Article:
Edited By: Pragyna Divakar
A snack synonymous with the Maharashtrian Mumbaikar milieu, the vada pav is a ubiquitously enjoyed snack and a sine qua non of street food in India. The vada pav is multifaceted, not only in terms of its textural gradations but also because of its socio-political and cultural nuances.
Food is a concept that goes beyond taste, it is also an effective means of power and a medium to propagate political agendas. Tracing the history of the vada pav reveals a political narrative hidden in its spongy folds. It is the Shiv Sena, known for their far right and pro-Marathi tactics, that appears on a plate of the spicy and delectable vada pav. The party weaponized Mumbai’s favourite street snack by using it as a symbol to imperiously establish Marathi ethnicity and Marathi pride. This politicising of the vada pav has obscured the very essence of the dish, its taste and the meaning it has acquired in people’s lives.
The vada pav is an embodiment of artistry, its flavour dependent upon the creativity of the cook. Every vendor claims to have a secret recipe or a special ingredient that makes his vada pav unique: a pinch of ground masala, or a topping of choora (the crispy crumbs left at the bottom of the frying pan) along with the vada. Reasonable and wallet friendly, the vada pav cuts across social strata and is a great leveler of different classes. It is ironic that the dish propagated as Maharashtrian pride has its roots in Portugal. Both of vada pav’s main components – the potato and the bun – are European imports, brought into India by the Portuguese around the 17th Century. Even though hostile towards immigrants and the ‘other’, the Shiv Sena adopted and appropriated the dish as Mumbai’s very own. The reason for this can be attributed to the fact that the Portuguese imports were given a new Indian identity by Ashok Vaidya who opened the first vada pav stall opposite the Dadar train station, through which hundreds of workers – in need of a quick, inexpensive snack – passed every day on their way to the textile mills. The Shiv Sena tapped into this opportunity of using the Vada pav to build political clout and garner a “taste” among the local working-class Marathi populace who formed the majority vote bank.
Despite using the vada pav to further political interests, the dish’s historical origins are not obscured, and it still embodies important meanings in people’s lives. The 1980s were a turbulent time for the Bombay textile workers. Innumerable strikes and an unsuccessful compromise with the government led to closure of mills across the city and rendered numerous unemployed. The workers in the mills started to follow Vaidya’s example and set up vada pav stalls to make up for loss in income. The Shiv Sena used this as an opportunity to curry favour with the local populace by providing the unlicensed vendors protection from the authorities, guaranteeing them an employment. It became a win-win situation — the entrenched mill-workers gained a livelihood, the local populace could continue to pay their homage to the vada pav stalls and the Shiv Sena was able to further its political interests. The European origins were in no means cast aside by the party — the very term “pav” is reminiscent of the cultural influence of the “other” and retaining the term signifies an inbuilt respect for its historical origins.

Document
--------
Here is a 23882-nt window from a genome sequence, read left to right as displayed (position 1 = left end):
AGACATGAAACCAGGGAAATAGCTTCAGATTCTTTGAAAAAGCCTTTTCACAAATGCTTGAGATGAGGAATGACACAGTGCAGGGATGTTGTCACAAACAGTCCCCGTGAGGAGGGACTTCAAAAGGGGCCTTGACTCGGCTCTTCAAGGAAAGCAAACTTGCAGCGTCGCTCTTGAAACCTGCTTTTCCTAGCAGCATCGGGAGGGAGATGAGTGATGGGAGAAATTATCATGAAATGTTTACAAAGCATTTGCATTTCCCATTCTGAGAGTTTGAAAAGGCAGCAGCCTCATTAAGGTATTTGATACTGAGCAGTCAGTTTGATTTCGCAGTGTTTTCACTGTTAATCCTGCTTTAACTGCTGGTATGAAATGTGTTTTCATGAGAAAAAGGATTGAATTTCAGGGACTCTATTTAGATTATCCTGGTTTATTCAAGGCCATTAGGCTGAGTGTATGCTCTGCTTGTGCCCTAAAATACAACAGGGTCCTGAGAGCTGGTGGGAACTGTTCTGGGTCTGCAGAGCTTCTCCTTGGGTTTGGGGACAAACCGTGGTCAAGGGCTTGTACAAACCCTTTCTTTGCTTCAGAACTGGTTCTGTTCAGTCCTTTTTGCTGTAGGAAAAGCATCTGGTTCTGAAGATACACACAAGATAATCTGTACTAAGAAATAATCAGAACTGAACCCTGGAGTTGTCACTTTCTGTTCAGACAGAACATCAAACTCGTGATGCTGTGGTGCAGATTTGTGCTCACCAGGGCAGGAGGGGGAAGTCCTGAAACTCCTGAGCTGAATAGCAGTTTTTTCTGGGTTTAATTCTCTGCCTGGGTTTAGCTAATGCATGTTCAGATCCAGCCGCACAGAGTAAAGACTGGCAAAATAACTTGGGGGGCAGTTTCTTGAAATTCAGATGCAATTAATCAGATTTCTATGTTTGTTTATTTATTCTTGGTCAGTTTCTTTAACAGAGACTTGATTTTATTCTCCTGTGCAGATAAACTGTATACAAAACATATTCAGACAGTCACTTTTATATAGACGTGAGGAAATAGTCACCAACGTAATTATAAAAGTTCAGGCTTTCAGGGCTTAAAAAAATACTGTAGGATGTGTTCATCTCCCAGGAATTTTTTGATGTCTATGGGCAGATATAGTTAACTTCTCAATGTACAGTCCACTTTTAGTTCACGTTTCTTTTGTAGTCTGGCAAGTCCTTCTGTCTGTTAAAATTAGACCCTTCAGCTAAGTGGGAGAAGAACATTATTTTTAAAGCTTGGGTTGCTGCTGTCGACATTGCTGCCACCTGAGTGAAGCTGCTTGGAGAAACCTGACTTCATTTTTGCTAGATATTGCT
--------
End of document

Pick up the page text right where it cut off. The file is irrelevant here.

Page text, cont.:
There is no doubt that the vada pav as a political tool has had a positive impact on the lives of people, becoming an indispensable part of their Maharashtrian identity. Yet, these strategies overshadow the larger implications of the politicisation. Apart from masking the origins and culinary minutiae, the party also propagated a highly polarised dish in the name of nationalism. Around the same time in the 1980’s, the South Indian community in Mumbai began to make its way towards the center stage in the financial and culinary sphere with Idli and Dosa climbing up the popularity charts. The vada pav for the Shiv Sena served as the perfect means to accomplish their anti-“other” politics, to reclaim the space from the alien immigrants and to provide financial solace to the local Maharashtrian populace. Moreover, their larger political aim of amassing power and authority was paraded as an altruistic gesture of providing employment to the “Marathi manoos” (sons of the soil) and the vada pav, from being a common man’s staple, to representing a confluence of cultures became shrouded in the politics of parochial nationalism.
Food is a thread that weaves itself through the lives of people, cutting across classes, castes and every social stratification in society. Perhaps this is the reason it gets displaced from its culinary essences of taste and gastronomic nature and migrates to a land of politics, used for furthering the interests of authority wielding bodies. The Shiv Sena charted the same life plan for the vada pav, using it to establish the “Mumbaikar” pride among the local populace and for propagating their political manifesto. With every bite of the delicate pav paired with the feisty vada, Shiv Sena’s politics is palpable — the party’s partisanship and authority an inseparable part of Mumbai’s street food soul.